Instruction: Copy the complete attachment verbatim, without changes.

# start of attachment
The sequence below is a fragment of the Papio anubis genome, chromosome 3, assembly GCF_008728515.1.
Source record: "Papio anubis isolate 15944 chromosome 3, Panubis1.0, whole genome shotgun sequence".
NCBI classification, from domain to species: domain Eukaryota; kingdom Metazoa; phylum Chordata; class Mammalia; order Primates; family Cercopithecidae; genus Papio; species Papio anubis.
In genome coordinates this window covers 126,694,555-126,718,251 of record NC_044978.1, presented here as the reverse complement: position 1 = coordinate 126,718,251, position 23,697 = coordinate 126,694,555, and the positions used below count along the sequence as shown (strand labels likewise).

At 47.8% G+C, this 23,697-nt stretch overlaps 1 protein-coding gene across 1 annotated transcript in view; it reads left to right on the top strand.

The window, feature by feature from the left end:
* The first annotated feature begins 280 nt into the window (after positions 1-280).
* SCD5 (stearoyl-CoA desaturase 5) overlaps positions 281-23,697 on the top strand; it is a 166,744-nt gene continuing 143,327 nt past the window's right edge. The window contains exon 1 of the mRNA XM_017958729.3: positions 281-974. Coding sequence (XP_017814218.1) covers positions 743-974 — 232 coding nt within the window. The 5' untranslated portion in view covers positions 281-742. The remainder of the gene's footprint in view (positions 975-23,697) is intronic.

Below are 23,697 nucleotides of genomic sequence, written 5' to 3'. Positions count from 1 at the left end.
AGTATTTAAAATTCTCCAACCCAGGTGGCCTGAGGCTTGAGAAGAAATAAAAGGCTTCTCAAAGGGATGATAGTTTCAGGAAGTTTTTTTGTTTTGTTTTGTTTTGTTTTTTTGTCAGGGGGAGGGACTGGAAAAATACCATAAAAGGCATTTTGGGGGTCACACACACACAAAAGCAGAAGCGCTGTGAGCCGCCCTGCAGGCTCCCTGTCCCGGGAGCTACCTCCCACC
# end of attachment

The sequence below is a fragment of the Papio anubis genome, chromosome 3, assembly GCF_008728515.1.
Source record: "Papio anubis isolate 15944 chromosome 3, Panubis1.0, whole genome shotgun sequence".
NCBI classification, from domain to species: domain Eukaryota; kingdom Metazoa; phylum Chordata; class Mammalia; order Primates; family Cercopithecidae; genus Papio; species Papio anubis.
In genome coordinates this window covers 126,694,555-126,718,251 of record NC_044978.1, presented here as the reverse complement: position 1 = coordinate 126,718,251, position 23,697 = coordinate 126,694,555, and the positions used below count along the sequence as shown (strand labels likewise).

At 47.8% G+C, this 23,697-nt stretch overlaps 1 protein-coding gene across 1 annotated transcript in view; it reads left to right on the top strand.

The window, feature by feature from the left end:
* The first annotated feature begins 280 nt into the window (after positions 1-280).
* SCD5 (stearoyl-CoA desaturase 5) overlaps positions 281-23,697 on the top strand; it is a 166,744-nt gene continuing 143,327 nt past the window's right edge. The window contains exon 1 of the mRNA XM_017958729.3: positions 281-974. Coding sequence (XP_017814218.1) covers positions 743-974 — 232 coding nt within the window. The 5' untranslated portion in view covers positions 281-742. The remainder of the gene's footprint in view (positions 975-23,697) is intronic.

Below are 23,697 nucleotides of genomic sequence, written 5' to 3'. Positions count from 1 at the left end.
AGTATTTAAAATTCTCCAACCCAGGTGGCCTGAGGCTTGAGAAGAAATAAAAGGCTTCTCAAAGGGATGATAGTTTCAGGAAGTTTTTTTGTTTTGTTTTGTTTTGTTTTTTTGTCAGGGGGAGGGACTGGAAAAATACCATAAAAGGCATTTTGGGGGTCACACACACACAAAAGCAGAAGCGCTGTGAGCCGCCCTGCAGGCTCCCTGTCCCGGGAGCTACCTCCCACC